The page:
Scandal-hit Mid Staffordshire Foundation Trust will remain in business until at least October despite the regulator’s desire to dissolve the organisation “as soon as possible”, HSJ can reveal.
Alan Hudson, one of a group of special administrators appointed to the trust, said his team and the two trusts due to take over the West Midlands hospital trust’s services did not expect it to be wound up for six months.
His comments contrast with last month’s statement by foundation trust regulator Monitor which indicated dissolution should happen “as soon as possible”.
Mr Hudson told HSJ the Department of Health, Monitor and the special administrators had decided within the past 10 days that their work should continue until October.
Administrator Mr Hudson has since April 2013 worked alongside Dr Hugo Mascie-Taylor and a team from consultants EY to manage the organisation while assessing which services should continue to be delivered in the area and in what form.
Health secretary Jeremy Hunt approved plans in February to dissolve Mid Staffordshire, remove some services and divide the rest between Royal Wolverhampton Hospital Trust and University Hospitals of North Staffordshire Trust.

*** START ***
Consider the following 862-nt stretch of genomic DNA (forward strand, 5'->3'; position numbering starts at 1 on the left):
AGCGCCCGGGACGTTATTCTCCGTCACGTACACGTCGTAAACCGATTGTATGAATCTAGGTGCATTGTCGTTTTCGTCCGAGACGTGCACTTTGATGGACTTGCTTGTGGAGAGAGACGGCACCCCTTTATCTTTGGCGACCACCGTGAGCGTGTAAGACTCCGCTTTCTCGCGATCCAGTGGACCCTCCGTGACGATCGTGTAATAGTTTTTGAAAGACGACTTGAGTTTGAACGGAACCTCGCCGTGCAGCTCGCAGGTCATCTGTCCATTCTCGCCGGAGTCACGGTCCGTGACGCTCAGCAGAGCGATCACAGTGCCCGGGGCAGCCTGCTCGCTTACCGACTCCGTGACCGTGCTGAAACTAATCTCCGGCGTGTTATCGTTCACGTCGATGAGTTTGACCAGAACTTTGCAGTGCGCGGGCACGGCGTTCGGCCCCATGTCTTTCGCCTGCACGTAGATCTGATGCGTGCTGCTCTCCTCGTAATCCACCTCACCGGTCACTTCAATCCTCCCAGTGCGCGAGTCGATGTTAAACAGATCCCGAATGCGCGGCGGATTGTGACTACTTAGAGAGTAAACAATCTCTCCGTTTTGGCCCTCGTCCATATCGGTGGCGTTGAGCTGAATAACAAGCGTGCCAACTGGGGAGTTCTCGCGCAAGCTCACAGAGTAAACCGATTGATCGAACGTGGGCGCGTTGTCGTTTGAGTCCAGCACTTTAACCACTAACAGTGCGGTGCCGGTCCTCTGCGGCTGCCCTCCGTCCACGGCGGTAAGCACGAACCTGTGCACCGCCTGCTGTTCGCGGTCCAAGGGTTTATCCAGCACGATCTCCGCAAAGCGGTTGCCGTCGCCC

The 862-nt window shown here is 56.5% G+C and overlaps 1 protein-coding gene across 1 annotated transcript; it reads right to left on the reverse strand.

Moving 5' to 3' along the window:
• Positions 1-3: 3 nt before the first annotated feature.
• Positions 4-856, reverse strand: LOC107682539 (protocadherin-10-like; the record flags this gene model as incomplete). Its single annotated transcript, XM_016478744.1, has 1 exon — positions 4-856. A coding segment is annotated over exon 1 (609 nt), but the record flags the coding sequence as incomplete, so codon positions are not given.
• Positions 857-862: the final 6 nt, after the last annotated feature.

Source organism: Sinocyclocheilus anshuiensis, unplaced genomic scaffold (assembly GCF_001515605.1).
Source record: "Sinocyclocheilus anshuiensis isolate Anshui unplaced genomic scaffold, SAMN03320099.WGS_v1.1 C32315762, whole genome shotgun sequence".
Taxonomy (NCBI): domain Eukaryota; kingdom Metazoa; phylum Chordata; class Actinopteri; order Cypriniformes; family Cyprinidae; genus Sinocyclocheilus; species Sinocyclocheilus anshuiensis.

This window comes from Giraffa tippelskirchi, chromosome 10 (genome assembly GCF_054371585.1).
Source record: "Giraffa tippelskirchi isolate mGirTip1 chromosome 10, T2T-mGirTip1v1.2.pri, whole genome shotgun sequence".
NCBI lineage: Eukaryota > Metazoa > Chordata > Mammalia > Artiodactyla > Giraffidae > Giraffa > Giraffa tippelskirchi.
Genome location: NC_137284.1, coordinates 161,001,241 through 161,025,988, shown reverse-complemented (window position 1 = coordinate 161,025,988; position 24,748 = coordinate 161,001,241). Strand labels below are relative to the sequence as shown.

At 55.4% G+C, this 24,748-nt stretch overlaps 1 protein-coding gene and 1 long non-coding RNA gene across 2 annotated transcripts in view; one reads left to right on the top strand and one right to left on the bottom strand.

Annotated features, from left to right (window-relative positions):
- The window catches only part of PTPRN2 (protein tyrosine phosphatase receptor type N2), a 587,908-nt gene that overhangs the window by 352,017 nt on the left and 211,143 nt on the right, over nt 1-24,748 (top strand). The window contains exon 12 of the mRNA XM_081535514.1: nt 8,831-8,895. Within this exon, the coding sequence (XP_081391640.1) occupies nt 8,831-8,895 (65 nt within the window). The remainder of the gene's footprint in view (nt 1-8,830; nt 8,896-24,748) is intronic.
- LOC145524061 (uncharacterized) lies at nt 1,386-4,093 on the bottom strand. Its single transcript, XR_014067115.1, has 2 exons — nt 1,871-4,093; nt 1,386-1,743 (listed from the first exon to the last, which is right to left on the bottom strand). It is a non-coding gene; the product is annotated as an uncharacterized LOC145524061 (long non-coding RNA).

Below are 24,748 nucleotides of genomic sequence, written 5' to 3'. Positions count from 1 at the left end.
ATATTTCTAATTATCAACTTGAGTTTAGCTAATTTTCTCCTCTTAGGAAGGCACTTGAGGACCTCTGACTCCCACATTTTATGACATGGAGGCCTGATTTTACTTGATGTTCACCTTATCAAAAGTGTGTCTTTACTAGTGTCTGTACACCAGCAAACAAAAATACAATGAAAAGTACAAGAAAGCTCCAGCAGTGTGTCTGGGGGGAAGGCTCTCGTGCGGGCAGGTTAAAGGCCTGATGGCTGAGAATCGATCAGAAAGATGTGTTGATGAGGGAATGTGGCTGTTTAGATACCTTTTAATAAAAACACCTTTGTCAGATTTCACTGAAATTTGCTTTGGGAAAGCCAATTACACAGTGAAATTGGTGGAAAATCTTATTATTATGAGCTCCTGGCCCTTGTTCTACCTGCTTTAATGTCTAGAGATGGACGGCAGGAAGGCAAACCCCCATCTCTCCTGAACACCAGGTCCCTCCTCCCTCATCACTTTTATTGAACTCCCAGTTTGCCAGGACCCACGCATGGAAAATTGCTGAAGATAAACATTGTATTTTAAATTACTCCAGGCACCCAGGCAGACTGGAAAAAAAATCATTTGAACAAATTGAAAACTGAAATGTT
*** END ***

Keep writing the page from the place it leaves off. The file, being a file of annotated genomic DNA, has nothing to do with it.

A Monitor spokesman in March confirmed the special administrators’ work up to that point had cost £7.25m but could not explain why it had budgeting for up to £7.75m more to be spent before the trust was dissolved.
The total cost of the work is now set to top the cost of the Francis Inquiry itself, which cost £13m and took two years. Applying the failure regime to South London Healthcare Trust in 2012 cost roughly £5m.
Mr Hudson told HSJ the work involved complex service changes and IT network standardisation across the three organisations which were important to get right for the local population.
He said rumours that University Hospitals of North Staffordshire Trust would ignore the special administrators’ plan once they had moved on by removing all critical care work from the Stafford site were unfounded.
Former East of England Strategic Health Authority chief executive Sir Neil McKay will chair a “local transition board” to ensure the plan agreed by the secretary of state was complied with.
Mr Hudson said Sir Neil’s board would comprise commissioners and the two inheritor trusts and that the funding for the re-organisation of services was dependent on the plan being followed.